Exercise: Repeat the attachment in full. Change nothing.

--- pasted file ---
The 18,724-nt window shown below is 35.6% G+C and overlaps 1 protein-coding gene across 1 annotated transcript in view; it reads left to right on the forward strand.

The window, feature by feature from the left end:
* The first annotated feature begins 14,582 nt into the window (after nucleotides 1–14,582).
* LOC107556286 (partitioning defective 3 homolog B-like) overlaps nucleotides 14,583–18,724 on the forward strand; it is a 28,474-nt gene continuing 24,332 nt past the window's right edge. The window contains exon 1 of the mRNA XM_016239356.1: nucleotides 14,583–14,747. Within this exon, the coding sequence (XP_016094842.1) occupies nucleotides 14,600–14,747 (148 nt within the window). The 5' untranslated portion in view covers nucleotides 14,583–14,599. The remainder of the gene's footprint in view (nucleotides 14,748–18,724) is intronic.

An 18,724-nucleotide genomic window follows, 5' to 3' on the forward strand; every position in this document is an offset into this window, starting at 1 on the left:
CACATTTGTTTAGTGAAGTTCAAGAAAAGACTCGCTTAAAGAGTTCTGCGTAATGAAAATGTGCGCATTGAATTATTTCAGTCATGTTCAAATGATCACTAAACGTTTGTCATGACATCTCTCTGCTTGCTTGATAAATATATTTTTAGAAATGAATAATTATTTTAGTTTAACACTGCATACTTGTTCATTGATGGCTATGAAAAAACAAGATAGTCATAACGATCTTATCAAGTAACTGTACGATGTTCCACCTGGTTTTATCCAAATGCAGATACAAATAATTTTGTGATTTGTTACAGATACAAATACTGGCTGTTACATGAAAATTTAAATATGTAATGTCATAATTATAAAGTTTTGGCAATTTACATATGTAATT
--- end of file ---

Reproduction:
The 18,724-nt window shown below is 35.6% G+C and overlaps 1 protein-coding gene across 1 annotated transcript in view; it reads left to right on the forward strand.

The window, feature by feature from the left end:
* The first annotated feature begins 14,582 nt into the window (after nucleotides 1–14,582).
* LOC107556286 (partitioning defective 3 homolog B-like) overlaps nucleotides 14,583–18,724 on the forward strand; it is a 28,474-nt gene continuing 24,332 nt past the window's right edge. The window contains exon 1 of the mRNA XM_016239356.1: nucleotides 14,583–14,747. Within this exon, the coding sequence (XP_016094842.1) occupies nucleotides 14,600–14,747 (148 nt within the window). The 5' untranslated portion in view covers nucleotides 14,583–14,599. The remainder of the gene's footprint in view (nucleotides 14,748–18,724) is intronic.

An 18,724-nucleotide genomic window follows, 5' to 3' on the forward strand; every position in this document is an offset into this window, starting at 1 on the left:
CACATTTGTTTAGTGAAGTTCAAGAAAAGACTCGCTTAAAGAGTTCTGCGTAATGAAAATGTGCGCATTGAATTATTTCAGTCATGTTCAAATGATCACTAAACGTTTGTCATGACATCTCTCTGCTTGCTTGATAAATATATTTTTAGAAATGAATAATTATTTTAGTTTAACACTGCATACTTGTTCATTGATGGCTATGAAAAAACAAGATAGTCATAACGATCTTATCAAGTAACTGTACGATGTTCCACCTGGTTTTATCCAAATGCAGATACAAATAATTTTGTGATTTGTTACAGATACAAATACTGGCTGTTACATGAAAATTTAAATATGTAATGTCATAATTATAAAGTTTTGGCAATTTACATATGTAATT